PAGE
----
How Big Should the Public Capital Stock Be? The Relationship Between Public Capital and Economic Growth
Investment in infrastructure is necessary for a strong, flexible, and growing economy. However, the relationship between public capital and economic growth is not linear. At a certain level, the tax burden associated with financing and maintaining public capital reduces the returns to private industry, which, in turn, reduces growth; also, different types of spending have different effects on growth. The short- and long-term growth-maximizing effects of public investment increase as the ratio of public to private capital stock rises to an optimal level (found to be about 61 percent); above that level the growth effects decrease. The public to private ratio is below the optimal level throughout much of the country and government spending is not always directed toward the types of investment that have the most positive effects on growth. Good economic policy requires both increasing the public capital stock and reorienting government spending from consumption to investment in physical capital stock.
References listed on IDEAS
Please report citation or reference errors to , or , if you are the registered author of the cited work, log in to your RePEc Author Service profile, click on "citations" and make appropriate adjustments.:
- Evans, Paul & Karras, Georgios, 1994. "Are Government Activities Productive? Evidence from a Panel of U.S. States," The Review of Economics and Statistics, MIT Press, vol. 76(1), pages 1-11, February.
- Alicia H. Munnell, 1990.
"How does public infrastructure affect regional economic performance?,"
Conference Series ; [Proceedings],
Federal Reserve Bank of Boston, vol. 34, pages 69-112.
- Alicia H. Munnell & Leah M. Cook, 1990. "How does public infrastructure affect regional economic performance?," New England Economic Review, Federal Reserve Bank of Boston, issue Sep, pages 11-33.
- Randall W. Eberts, 1986. "Estimating the contribution of urban public infrastructure to regional growth," Working Paper 8610, Federal Reserve Bank of Cleveland.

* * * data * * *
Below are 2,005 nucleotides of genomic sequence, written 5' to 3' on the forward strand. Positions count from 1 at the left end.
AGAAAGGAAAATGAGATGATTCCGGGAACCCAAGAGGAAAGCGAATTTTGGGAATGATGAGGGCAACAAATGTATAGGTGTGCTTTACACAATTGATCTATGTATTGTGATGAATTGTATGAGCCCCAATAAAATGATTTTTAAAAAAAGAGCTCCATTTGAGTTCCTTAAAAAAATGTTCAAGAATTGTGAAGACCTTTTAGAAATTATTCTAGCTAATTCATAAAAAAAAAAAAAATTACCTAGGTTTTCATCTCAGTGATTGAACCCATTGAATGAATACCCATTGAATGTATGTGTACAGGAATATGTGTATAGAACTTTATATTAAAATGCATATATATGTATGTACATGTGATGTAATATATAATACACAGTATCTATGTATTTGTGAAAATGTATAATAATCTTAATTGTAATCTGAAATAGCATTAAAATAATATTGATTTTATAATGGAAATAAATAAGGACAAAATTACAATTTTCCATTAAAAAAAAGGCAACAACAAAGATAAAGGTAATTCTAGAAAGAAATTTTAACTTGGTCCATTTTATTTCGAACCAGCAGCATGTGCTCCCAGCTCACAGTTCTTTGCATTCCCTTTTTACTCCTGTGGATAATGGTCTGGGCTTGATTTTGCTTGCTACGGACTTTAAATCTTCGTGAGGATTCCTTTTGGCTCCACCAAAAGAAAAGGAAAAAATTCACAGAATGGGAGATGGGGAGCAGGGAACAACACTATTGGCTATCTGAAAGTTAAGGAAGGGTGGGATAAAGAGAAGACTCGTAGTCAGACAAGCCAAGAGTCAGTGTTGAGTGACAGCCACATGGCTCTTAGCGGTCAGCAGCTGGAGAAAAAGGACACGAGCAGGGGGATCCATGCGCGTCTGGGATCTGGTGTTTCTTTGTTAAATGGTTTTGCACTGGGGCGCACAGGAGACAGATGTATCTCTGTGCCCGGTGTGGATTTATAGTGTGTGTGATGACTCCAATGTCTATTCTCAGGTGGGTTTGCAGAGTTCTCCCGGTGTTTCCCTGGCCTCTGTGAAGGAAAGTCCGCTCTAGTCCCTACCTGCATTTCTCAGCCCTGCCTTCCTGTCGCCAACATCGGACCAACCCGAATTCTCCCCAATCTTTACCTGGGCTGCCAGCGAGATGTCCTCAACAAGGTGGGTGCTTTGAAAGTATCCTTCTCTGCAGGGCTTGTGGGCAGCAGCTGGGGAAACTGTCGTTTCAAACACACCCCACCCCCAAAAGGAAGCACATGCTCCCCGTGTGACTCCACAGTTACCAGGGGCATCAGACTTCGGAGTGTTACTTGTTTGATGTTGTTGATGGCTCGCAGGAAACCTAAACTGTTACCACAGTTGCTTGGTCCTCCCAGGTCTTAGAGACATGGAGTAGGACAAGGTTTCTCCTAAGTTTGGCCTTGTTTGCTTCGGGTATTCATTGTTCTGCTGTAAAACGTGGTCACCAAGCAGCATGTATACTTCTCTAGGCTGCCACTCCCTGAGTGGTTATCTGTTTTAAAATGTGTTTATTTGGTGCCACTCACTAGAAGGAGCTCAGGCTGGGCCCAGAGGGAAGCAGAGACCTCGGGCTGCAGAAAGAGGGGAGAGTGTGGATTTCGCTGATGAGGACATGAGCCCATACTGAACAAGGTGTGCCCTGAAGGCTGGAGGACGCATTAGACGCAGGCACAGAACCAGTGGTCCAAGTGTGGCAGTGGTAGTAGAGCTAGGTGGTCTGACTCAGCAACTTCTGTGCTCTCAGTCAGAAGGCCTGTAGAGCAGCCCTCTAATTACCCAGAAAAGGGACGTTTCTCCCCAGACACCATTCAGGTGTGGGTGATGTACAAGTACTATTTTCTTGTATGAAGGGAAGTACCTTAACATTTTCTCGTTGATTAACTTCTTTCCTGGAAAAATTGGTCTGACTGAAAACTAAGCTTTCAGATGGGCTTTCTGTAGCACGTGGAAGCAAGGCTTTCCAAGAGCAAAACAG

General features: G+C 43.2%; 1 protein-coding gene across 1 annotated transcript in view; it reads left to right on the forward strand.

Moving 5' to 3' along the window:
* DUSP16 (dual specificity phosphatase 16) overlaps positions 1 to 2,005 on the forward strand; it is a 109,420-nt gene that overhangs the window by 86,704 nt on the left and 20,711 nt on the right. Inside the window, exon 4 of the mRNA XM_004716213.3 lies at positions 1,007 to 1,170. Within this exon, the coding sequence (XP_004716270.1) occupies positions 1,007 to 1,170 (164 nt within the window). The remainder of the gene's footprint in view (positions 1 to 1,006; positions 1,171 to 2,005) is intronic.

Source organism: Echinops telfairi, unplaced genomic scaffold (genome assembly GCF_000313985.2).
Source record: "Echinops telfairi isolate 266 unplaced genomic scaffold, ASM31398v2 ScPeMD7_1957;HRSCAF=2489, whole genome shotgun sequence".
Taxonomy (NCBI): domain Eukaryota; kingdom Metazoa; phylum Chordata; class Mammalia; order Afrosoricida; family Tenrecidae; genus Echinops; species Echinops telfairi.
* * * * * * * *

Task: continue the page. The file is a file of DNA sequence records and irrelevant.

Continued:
- Holtz-Eakin, Douglas & Schwartz, Amy Ellen, 1995. "Infrastructure in a structural model of economic growth," Regional Science and Urban Economics, Elsevier, vol. 25(2), pages 131-151, April.
- Douglas Holtz-Eakin & Amy Ellen Schwartz, 1994. "Infrastructure in a Structural Model of Economic Growth," NBER Working Papers 4824, National Bureau of Economic Research, Inc.
- Morrison, Catherine J & Schwartz, Amy Ellen, 1996. "State Infrastructure and Productive Performance," American Economic Review, American Economic Association, vol. 86(5), pages 1095-1111, December.
- Catherine J. Morrison & Amy Ellen Schwartz, 1992. "State Infrastructure and Productive Performance," NBER Working Papers 3981, National Bureau of Economic Research, Inc.
- Kevin A. Hassett, 1999. "Tax Policy and Investment," Books, American Enterprise Institute, number 53049.
When requesting a correction, please mention this item's handle: RePEc:lev:levppb:ppb_43. See general information about how to correct material in RePEc.
For technical questions regarding this item, or to correct its authors, title, abstract, bibliographic or download information, contact: (Marie-Celeste Edwards)
If you have authored this item and are not yet registered with RePEc, we encourage you to do it here. This allows to link your profile to this item. It also allows you to accept potential citations to this item that we are uncertain about.
If references are entirely missing, you can add them using this form.
If the full references list an item that is present in RePEc, but the system did not link to it, you can help with this form.
If you know of missing items citing this one, you can help us creating those links by adding the relevant references in the same way as above, for each refering item. If you are a registered author of this item, you may also want to check the "citations" tab in your profile, as there may be some citations waiting for confirmation.
Please note that corrections may take a couple of weeks to filter through the various RePEc services.